Today, I’m coming back to you with two kinds of books. I have a book review for you as promised, but I also have something else added on to the end that I wasn’t planning for until I realized it was something I needed. After all, I’ve been doing a lot of heavy reading and educating these past two months. You probably have to.

Photo by Carolyn V on Unsplash

The book I’ve chosen today is a reflection of the first part of that—the heavy lifting, the learning, and the reading—and I think it’s an important book to share. It’s also a book I’ve also shared with you all before. In a timely fashion, I think it’s a good time to bring it back because I’m reading it with different eyes.

Maybe you will be doing the same.

Without further ado, here’s my book review with a little extra.

The Hate You Give— Angie Thomas

If you’ve ever heard the protest chant “silence = violence” then you will understand that throughout this book, that very silence is what the main character—Starr—is fighting against. This is a book about coming to terms with systematic racism just as much as it’s about coming of age with one’s own identity. After her friend Kahlil is shot and killed by a police officer and she is the only witness, Starr has to make a choice whether or not to speak up against the injustice she knows happened that night.

As a black woman, she needs to make the decision to speak up against the kind of injustice she knows has happened to so many more than just her friend. While she struggles to make the decision, we see the different obstacles she comes up against that are largely representative of our own world.

After all, this may be fiction, but the fictional tale has to come from somewhere. This book was written based on true stories, from the lives and deaths of Oscar Grant and Trayvon Martin.

When it comes to the difference between people who want Starr to stay quiet versus those she feels the need to speak up for, I want you to stop for a moment and think about what these past few weeks have looked like. Where have you seen opposition to protests or those who are speaking out against the violence toward Black people? How about support for all lives matter or blue lives matter movements, those who are shutting down the black lives matter movements? What about those who say or do nothing at all?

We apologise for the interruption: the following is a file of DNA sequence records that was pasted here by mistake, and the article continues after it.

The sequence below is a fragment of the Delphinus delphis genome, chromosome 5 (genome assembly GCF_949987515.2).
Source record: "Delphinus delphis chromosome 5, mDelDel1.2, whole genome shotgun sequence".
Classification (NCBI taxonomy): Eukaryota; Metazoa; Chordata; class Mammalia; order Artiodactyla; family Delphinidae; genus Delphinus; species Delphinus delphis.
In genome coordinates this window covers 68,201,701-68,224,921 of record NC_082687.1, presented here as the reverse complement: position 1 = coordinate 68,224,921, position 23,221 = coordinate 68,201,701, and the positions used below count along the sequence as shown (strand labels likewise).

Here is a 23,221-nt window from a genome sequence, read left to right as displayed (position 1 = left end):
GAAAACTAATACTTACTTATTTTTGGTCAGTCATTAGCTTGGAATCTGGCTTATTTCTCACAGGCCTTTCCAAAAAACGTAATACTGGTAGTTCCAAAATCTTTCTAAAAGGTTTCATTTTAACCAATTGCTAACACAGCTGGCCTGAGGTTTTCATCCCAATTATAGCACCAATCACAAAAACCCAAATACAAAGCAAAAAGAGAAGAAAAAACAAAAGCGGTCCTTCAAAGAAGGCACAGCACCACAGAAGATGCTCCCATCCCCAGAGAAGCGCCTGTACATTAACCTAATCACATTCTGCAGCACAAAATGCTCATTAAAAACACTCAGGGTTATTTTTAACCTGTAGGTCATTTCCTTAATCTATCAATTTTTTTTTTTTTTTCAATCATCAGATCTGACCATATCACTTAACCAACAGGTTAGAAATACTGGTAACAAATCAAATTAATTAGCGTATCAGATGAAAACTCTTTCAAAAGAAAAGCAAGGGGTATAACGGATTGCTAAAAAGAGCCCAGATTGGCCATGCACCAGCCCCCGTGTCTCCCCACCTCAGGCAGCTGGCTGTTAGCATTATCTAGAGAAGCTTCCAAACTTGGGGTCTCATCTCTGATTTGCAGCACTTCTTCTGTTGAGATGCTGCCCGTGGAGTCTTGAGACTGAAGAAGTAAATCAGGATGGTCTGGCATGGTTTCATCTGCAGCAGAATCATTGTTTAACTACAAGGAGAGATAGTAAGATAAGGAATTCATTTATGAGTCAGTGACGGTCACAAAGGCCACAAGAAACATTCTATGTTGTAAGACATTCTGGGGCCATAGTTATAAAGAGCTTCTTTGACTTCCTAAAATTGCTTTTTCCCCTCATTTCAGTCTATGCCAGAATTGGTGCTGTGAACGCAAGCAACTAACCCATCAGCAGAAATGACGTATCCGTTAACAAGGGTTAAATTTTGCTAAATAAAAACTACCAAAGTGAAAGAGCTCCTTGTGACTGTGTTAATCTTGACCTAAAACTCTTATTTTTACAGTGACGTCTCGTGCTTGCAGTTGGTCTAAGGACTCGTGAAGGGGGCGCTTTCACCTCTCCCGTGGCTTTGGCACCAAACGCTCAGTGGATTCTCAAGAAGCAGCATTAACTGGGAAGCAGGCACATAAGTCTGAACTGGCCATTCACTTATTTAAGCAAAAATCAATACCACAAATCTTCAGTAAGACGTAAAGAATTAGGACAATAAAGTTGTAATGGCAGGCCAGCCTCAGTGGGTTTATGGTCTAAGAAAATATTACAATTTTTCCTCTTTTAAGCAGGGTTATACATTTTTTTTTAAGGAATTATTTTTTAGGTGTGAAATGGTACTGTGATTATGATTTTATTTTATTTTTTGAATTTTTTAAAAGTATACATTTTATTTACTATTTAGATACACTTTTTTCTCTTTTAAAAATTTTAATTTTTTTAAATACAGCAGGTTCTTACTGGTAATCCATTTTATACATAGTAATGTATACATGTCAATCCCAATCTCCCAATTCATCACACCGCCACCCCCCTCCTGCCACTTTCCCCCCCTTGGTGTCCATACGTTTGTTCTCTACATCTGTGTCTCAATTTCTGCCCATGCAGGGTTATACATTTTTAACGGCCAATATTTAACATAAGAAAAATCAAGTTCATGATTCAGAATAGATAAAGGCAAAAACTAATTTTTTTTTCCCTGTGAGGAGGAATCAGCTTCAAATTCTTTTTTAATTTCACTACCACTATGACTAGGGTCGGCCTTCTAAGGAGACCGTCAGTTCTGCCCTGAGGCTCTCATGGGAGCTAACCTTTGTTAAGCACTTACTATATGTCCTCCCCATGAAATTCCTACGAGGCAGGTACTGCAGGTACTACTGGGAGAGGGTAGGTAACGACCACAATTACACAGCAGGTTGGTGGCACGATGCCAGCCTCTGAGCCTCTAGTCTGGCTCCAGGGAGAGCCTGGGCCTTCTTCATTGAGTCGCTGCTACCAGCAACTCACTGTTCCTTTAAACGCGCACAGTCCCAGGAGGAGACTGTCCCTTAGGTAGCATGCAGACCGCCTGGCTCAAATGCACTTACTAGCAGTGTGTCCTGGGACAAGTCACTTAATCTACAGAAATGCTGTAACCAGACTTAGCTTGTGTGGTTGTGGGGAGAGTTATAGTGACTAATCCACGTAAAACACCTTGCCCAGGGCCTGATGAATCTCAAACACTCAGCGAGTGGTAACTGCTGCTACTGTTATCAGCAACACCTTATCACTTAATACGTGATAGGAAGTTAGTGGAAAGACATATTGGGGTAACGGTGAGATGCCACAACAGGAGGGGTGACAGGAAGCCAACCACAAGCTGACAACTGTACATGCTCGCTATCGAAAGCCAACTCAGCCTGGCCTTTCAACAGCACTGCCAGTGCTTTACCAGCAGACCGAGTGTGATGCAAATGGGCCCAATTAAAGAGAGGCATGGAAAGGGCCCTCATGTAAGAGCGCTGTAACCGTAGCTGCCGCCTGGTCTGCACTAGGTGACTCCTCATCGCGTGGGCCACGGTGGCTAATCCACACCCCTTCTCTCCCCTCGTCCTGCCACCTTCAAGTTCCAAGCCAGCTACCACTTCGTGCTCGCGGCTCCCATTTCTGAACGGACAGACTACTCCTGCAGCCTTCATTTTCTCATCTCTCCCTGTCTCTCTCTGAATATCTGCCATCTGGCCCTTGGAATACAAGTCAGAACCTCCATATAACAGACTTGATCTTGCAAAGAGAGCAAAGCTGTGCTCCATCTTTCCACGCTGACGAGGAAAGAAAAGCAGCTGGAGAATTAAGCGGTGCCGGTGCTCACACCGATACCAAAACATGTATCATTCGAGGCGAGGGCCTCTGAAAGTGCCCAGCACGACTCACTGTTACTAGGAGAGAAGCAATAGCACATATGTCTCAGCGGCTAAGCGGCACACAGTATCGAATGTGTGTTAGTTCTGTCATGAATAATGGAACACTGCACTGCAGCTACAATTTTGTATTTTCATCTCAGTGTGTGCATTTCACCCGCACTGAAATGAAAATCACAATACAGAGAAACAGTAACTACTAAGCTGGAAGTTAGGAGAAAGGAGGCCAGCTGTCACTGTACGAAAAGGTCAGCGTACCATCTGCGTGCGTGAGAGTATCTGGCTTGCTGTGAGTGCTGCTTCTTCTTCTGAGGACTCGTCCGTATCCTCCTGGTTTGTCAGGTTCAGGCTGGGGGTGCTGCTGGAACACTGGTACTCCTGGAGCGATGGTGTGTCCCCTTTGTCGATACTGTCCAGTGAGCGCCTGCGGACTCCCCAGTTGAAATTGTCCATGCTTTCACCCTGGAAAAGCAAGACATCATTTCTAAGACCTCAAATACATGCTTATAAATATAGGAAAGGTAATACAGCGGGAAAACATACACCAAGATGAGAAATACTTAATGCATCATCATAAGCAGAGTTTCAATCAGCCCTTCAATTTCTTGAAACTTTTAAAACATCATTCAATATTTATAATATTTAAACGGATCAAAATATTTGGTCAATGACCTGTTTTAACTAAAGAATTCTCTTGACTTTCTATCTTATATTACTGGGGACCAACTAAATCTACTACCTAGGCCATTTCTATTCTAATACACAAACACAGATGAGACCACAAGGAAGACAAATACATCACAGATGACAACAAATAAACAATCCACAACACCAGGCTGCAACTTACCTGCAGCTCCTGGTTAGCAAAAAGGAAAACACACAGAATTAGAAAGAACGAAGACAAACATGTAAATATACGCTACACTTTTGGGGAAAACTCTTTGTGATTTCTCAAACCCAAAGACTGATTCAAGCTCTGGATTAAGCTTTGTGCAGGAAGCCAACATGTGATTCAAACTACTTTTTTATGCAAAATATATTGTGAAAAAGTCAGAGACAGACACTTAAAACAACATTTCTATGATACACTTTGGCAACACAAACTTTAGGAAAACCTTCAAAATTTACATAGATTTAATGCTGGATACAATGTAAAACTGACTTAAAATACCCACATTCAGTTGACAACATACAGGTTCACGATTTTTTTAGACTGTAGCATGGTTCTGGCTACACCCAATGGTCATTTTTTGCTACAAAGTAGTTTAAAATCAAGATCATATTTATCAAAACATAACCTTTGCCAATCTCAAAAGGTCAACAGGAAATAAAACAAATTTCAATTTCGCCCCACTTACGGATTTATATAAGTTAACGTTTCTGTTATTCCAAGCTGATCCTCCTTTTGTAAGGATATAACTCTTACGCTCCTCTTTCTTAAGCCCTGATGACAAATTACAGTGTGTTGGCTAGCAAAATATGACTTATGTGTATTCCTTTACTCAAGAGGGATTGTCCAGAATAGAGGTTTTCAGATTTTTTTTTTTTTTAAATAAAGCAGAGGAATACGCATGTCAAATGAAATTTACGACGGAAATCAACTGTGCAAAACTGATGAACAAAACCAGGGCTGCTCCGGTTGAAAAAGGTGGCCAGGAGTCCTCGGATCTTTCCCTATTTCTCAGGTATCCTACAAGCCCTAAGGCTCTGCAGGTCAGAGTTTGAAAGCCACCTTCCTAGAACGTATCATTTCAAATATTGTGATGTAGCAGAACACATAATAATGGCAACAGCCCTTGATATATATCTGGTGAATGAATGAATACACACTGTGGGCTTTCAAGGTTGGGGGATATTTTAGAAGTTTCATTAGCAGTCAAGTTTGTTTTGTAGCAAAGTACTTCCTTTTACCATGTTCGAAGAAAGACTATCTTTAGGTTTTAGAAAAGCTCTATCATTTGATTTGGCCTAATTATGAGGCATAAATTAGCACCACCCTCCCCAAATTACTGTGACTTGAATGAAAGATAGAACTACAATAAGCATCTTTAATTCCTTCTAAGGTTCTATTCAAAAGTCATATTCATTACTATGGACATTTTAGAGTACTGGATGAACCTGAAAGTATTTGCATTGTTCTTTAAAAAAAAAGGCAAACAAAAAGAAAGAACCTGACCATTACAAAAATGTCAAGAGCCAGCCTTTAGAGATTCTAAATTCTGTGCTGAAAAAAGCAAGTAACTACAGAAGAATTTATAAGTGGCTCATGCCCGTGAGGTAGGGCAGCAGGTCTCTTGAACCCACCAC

There are plenty of ways to speak out and Starr has a few avenues she can take to make her own changes in her fictional life and our lives are no different—not all activism looks the same. In a quote from the book, she reminds us that the only way to look the same is to do normalize doing nothing at all: “That’s the problem. We let people say stuff, and they say it so much that it becomes okay to them and normal for us. What’s the point of having a voice if you’re gonna be silent in those moments you shouldn’t be?”

Throughout the story, we see Starr’s life build up as one that is split between two different worlds—one in which she must uphold societal values of what seems “proper” or necessary to fit in with her white peers at school and the other in which she is allowed to own the skin she’s in everywhere else.

Photo by Alexandra K on Unsplash

Not only are we allowed to understand the complicated array of what being black in America can look like through these characters, but we are also given a chance to see what it means to do something like code-switching.

By definition from the Harvard Review’s piece here, it’s “adjusting one’s style of speech, appearance, behavior, and expression in ways that will optimize the comfort of others in exchange for fair treatment, quality service, and employment opportunities.” If you think about it, the way Starr switches who she is between around her family or in her neighborhood versus her primarily white school, that’s code-switching.

It’s something a lot of us do to the point that we might not really notice it as much anymore. As I read through this book again, the code-switching and the systematic racism Starr had to choose whether or not to raise her voice against are just bits and pieces of what I’m seeing so present in my life right now.

This book is probably still more relevant than it wanted to be. Right now, however, I’m hoping that maybe it can be a good source of education and at least an option for understanding when it comes to the heavier side of things.


That being said, I told you all I had two things for you today and the second is this link here. Just because a lot of the reading I’ve been giving you has been heavy and centered around hurt or education, I wanted to share this list of fantasy reads by black authors you could also check out.

Beyond the option to provide a small mental break from the weight of constant heavy reading, I also want to remind you that there is black life before there is black death. There is black culture surrounding the life that I and so many others am living. Some of the books on this list are steeped in that culture while others pull back and take on completely new fantasy worlds. Regardless, these black authors are a reminder that there is also black life around us as well, not just death.

Remember that, remember to love them while they’re here. Treat life like it matters while there is life here to celebrate before you need to be reminded of it by yet another loss.

See you Friday.

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